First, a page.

The cooperation with Carrefour will initially focus on France, Spain, Italy and Belgium, but Mr. Debrosse doesn't rule out an expansion to other countries or even continents. "Together with Carrefour, we are trying to grow the beer category, which is beneficial to both the retailer and the supplier," Mr. Debrosse says.
"Since we started cooperating with Carrefour last year, sales at Carrefour have been up 3% more than at other retailers in 2010," Mr. Debrosse says. But it will take at least two or three years to fully implement the initiatives in all Carrefour outlets, he adds.
As well as making shelving displays more attractive, Heineken will introduce its own branded refrigerators, and create special shelves to give prominence to its five-liter kegs.
It also plans to make the most of its sponsorship of the UEFA Champions League, a European football competition, by holding tournament-themed events at Carrefour and bringing entertainment into the shops with screens showing highlights of the matches.
Mr. Debrosse stresses that "the cooperation is not so much focused on [price] promotions" but on creating a different kind of shopping experience. Price-cutting can be quickly matched by competitors. "It is difficult to compete on price as retailers follow each other's promotions quickly. We therefore need to attract the shopper with something else," he says.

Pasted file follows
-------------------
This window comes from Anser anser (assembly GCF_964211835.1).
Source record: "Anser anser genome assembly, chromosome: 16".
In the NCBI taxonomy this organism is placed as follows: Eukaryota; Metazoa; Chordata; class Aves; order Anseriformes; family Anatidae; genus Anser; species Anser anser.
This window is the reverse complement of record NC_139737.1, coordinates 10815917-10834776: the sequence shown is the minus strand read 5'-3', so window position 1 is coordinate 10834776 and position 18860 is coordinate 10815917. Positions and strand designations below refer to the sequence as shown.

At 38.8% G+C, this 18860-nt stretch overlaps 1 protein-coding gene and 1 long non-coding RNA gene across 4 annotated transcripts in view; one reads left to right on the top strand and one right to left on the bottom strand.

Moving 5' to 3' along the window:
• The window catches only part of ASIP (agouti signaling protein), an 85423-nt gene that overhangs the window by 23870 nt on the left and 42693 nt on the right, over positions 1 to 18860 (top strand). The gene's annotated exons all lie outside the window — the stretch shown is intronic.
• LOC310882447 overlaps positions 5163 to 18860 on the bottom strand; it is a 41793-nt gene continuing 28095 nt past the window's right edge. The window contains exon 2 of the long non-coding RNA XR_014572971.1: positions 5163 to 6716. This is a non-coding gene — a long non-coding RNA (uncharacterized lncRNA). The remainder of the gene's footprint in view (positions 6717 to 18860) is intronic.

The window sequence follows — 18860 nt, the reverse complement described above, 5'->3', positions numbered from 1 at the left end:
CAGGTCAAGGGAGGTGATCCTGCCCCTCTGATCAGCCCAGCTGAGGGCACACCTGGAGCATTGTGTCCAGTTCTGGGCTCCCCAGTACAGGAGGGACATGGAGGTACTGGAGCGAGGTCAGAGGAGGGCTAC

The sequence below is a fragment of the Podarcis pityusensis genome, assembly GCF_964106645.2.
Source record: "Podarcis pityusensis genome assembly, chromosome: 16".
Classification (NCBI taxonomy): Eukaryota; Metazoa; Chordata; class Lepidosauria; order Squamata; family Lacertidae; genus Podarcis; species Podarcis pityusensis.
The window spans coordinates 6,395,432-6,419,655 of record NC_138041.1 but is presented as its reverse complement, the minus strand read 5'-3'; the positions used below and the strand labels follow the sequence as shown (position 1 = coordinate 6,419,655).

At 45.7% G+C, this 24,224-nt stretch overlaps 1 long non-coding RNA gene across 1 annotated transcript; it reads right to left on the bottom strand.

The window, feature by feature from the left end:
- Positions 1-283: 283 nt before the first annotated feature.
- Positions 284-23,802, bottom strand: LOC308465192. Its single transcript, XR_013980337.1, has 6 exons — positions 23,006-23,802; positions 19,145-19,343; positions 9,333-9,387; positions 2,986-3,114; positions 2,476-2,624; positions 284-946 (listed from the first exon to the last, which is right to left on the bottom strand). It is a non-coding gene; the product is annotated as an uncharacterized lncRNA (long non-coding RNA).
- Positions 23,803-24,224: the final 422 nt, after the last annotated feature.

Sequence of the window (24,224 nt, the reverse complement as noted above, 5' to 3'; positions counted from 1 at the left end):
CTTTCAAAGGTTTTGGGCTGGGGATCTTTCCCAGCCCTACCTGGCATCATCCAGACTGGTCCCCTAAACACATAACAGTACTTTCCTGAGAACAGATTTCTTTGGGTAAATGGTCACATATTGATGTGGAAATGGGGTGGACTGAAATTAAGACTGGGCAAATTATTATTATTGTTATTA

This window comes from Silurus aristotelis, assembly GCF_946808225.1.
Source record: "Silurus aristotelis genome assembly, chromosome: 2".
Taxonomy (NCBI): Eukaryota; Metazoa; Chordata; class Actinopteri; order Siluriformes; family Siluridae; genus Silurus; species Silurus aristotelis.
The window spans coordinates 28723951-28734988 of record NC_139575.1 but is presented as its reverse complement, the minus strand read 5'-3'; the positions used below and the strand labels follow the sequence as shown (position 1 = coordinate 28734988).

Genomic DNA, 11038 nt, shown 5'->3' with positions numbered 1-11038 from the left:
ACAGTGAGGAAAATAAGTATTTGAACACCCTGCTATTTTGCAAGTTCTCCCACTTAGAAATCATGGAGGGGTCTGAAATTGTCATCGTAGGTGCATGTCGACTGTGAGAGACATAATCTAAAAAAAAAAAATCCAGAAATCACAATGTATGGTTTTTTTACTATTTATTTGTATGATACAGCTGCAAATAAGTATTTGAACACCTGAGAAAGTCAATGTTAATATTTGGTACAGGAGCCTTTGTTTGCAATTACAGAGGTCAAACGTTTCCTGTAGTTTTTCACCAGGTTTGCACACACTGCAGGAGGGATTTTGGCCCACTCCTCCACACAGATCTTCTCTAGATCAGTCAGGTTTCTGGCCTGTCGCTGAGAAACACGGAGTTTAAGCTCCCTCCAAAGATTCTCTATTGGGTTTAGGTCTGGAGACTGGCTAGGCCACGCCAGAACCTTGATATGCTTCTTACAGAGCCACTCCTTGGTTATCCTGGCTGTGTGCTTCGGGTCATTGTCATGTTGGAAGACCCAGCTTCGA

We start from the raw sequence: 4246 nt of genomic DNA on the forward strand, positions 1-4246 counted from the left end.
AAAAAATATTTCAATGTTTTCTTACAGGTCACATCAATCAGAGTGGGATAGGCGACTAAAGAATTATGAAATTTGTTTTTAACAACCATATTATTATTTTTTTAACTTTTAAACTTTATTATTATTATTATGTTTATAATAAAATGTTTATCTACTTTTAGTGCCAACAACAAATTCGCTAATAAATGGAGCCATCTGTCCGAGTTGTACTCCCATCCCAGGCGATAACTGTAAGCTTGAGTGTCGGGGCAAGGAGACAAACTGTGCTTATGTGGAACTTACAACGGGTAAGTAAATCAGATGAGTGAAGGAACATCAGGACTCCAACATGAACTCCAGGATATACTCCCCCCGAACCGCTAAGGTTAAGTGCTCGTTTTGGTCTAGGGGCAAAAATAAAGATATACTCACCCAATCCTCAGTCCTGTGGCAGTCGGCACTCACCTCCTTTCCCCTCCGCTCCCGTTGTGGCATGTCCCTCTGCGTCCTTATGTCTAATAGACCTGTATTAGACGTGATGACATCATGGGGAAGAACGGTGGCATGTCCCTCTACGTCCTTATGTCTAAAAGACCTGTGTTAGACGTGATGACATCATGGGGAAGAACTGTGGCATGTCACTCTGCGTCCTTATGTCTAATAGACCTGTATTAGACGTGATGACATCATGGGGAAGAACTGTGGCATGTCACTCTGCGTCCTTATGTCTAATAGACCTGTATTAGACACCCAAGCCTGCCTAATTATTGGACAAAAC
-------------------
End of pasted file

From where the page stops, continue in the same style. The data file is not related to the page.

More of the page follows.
Walking down the beer aisle in a Carrefour hypermarket in a suburb in Paris, shoppers can't escape the Heineken brand. They are confronted with a choice of 12 different packages of the Dutch brewer's flagship brand in neatly stacked cans and bottles of various sizes, next to a similar amount of choice in Heineken's Desperados, a beer flavored with tequila. The two brands take up about 75% of the store's beer shelves.
Mr. Debrosse says he expects to be able to boost Carrefour's beer sales by a high-single-digit percentage in the next three years, with Heineken, as the initiator, taking the largest percentage of the growth.
And while other brewers are also in talks with retailers to make their displays more tempting, they are doing it on a country-by-country basis, Mr. Debrosse says, whereas Heineken can use its European scale and market position to agree on European-wide agreements with the retailers, as it has done with Carrefour.
Heineken says it has the No. 1 position in the U.K., Spain, Ireland, Portugal and its home market, the Netherlands, in terms of sales volume.
Meanwhile, it has recently started talks with U.K. supermarket giant Tesco PLC as well as Germany's Metro AG and Lidl on cooperation agreements similar to the one it has with Carrefour.
The brewer is also planning to roll out its Desperados brand across Europe this year, following the solid growth of the tequila-flavored beer in France.
14 Jun. 2011